Sunday, May 20, 2012

An Early Victory Against the Bourgeois! part 2

 My idea of the Christian life, as a truly sincere religious fanatic, is one of constant challenge and that concept I still hold to.  I wanted to take on the toughest task, to serve the most needy, to tackle the nastiest problems.  To me, that’s just the challenge of Jesus—he’s given me so much, I want to give as much as I can in return.  I was interested in becoming a missionary because that seemed to be the most challenging work in the church.  My friend Diane and I, when we were sixteen, were ready to sign up on a missionary/service ship.  We knew that it would be hard work, but we felt ready for it.  We were told to return after we were eighteen, graduated from high school and generally more mature.  I suppose if there was a list to be a martyr, I would have signed up.  “Whoa!  Ministry opportunity in Mecca!  Cool! I love religious suicide!”

I did volunteer at a Sunday school class for the developmentally disabled.  I went out with the visitation team to give the gospel to unbelievers who came to our church.  I volunteered to go every year to go to Arizona to teach a Vacation Bible School to Navajo kids.  And I volunteered to go to Mexico, to serve and teach there.

            Mexico was the first cross-cultural trip I had ever made (even before my trips to Navajo Arizona).  It was short, only over a Thanksgiving weekend, and it was organized through my youth group (which I barely kept connection with) through an organization called YUGO—Youth Unlimited Gospel Outreach.  We went through many days of orientation, in which we learned what we were to do and a number of songs in Spanish (I still love “Alabare”).  We were split into teams, each of which would go to different villages, pass out tracts in Spanish, do service for a congregation there and offer two services filled with evangelistic songs and sermons.  I suppose the main purpose of us going was the same as a congregation offering a “revival” in the United States.  Hopefully, you have something interesting (like people from another country) that would draw unbelievers into the church and then pray they get converted. This doesn’t really work anymore—if people want to experience a religious show, they can turn on the television and get more entertainment there than in a small congregation.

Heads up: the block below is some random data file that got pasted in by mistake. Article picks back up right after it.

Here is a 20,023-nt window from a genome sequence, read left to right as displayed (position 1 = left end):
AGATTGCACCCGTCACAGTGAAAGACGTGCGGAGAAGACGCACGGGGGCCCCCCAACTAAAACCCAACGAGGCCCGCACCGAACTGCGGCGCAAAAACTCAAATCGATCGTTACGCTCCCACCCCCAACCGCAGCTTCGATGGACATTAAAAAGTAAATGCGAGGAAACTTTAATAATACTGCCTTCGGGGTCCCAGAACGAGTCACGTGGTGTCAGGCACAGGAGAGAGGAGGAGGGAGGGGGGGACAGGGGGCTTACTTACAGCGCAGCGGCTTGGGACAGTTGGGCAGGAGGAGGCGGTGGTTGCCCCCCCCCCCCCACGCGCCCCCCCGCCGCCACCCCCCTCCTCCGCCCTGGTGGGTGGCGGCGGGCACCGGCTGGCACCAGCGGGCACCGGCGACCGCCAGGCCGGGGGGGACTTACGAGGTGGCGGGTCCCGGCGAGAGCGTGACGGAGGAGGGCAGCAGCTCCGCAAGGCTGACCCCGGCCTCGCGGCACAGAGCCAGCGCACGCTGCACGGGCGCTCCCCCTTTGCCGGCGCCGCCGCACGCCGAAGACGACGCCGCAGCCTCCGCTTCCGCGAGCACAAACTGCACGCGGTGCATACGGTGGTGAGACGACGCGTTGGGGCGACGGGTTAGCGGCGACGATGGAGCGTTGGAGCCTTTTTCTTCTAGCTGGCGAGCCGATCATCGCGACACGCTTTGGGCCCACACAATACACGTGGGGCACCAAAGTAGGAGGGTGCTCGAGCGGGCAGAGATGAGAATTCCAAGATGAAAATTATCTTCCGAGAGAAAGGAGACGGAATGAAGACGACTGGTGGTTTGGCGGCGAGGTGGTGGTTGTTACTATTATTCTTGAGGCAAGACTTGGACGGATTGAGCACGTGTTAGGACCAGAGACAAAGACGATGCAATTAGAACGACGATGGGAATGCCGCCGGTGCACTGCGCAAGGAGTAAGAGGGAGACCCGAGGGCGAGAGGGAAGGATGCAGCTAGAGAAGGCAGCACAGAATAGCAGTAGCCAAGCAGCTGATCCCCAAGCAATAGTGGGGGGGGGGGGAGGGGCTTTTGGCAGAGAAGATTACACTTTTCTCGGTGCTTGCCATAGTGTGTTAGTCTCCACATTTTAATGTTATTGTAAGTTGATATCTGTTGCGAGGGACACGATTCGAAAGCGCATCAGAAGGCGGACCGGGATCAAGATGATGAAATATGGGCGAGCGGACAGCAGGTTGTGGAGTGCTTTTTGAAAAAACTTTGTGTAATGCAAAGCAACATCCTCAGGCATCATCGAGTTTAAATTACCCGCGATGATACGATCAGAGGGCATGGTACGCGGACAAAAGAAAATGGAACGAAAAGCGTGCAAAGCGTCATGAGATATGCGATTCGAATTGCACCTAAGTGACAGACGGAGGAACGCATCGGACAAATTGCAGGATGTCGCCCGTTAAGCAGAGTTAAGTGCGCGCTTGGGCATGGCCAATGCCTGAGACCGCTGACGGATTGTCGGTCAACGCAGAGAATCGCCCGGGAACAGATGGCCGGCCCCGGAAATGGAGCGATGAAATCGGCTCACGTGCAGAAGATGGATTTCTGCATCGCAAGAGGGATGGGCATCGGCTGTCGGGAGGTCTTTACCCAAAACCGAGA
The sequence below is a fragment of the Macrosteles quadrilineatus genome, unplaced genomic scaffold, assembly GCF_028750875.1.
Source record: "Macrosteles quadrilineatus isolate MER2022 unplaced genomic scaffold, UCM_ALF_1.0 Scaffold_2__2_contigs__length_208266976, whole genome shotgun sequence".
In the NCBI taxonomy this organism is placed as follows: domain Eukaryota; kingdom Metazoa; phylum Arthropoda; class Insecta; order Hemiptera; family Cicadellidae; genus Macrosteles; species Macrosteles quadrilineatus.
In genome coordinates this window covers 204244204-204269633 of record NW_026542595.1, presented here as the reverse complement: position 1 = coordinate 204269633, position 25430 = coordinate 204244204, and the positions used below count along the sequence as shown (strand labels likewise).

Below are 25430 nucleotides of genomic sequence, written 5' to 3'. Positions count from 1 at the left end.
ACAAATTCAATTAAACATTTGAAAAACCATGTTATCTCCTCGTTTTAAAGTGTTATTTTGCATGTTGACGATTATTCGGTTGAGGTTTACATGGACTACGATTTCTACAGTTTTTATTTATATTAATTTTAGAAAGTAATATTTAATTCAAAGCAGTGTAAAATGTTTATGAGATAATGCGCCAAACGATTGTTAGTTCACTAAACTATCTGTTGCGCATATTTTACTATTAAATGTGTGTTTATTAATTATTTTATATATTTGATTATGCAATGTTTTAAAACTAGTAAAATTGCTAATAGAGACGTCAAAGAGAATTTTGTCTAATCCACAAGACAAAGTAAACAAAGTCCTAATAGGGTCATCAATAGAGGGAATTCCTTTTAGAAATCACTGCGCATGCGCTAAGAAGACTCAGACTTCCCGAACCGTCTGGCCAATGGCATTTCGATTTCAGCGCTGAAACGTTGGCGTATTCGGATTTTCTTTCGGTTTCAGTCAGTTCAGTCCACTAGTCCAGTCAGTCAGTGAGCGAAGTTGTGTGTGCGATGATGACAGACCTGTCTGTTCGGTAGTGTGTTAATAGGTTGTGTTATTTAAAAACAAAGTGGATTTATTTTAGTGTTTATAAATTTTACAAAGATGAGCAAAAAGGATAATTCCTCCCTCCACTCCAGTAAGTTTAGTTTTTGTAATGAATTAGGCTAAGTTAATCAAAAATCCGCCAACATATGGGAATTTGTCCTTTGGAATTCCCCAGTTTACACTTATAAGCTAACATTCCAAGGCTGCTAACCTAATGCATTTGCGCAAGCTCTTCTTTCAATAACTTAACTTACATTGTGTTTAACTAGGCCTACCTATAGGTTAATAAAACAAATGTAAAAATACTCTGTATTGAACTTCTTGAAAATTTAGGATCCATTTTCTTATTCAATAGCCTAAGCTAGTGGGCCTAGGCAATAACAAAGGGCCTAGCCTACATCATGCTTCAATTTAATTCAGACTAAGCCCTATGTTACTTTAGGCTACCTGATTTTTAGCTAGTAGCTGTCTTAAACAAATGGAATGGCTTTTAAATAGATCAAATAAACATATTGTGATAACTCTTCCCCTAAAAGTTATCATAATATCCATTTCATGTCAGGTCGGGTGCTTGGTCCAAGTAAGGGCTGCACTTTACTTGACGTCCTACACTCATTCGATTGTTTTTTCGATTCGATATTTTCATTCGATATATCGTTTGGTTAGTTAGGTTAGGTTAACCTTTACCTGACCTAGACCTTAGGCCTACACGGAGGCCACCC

In my team, I was chosen to give one of the sermons, so I had to learn how to speak through an interpreter, and I was given a text to preach.  It was something along the lines of, “How to be Born Again” and it was very similar to the end of the Jack Chick tract I had read when I was twelve (See A Lame Odyssey, Part 2).  It wasn’t really satisfying as a message—having the spiritual maturity of a zygote— but it was a sermon, and I was excited and nervous to be a fourteen year old speaking to adults. 

            On the weekend of our ministry, we were told a bit more about the village we were visiting.  I don’t remember the name, but I clearly remember the circumstances that church was going through.  It was a Pentecostal church (see, I told you it was the Pentecostal’s turn) in the midst of—of course— a Catholic community.  Many of the men of the village would gather together and threaten those who attended the church.  One evening not long before our visit, some of the men were drunk and threw stones at the church while they were having a meeting and broke windows, disrupting the meeting.  I was stunned.  I grew up in Orange County3, California, where I had never heard of such goings on. Sure, in other countries—mission fields, right?— but I had never seen it. 

And these poor people, well, they needed encouragement.  That’s just it.  I looked again at the sermon they gave me.  I can’t preach this drivel to a suffering church!  They don’t need an evangelistic sermon!  They need to hear from God’s word about their circumstances!  As far as I was concerned, well, that was it.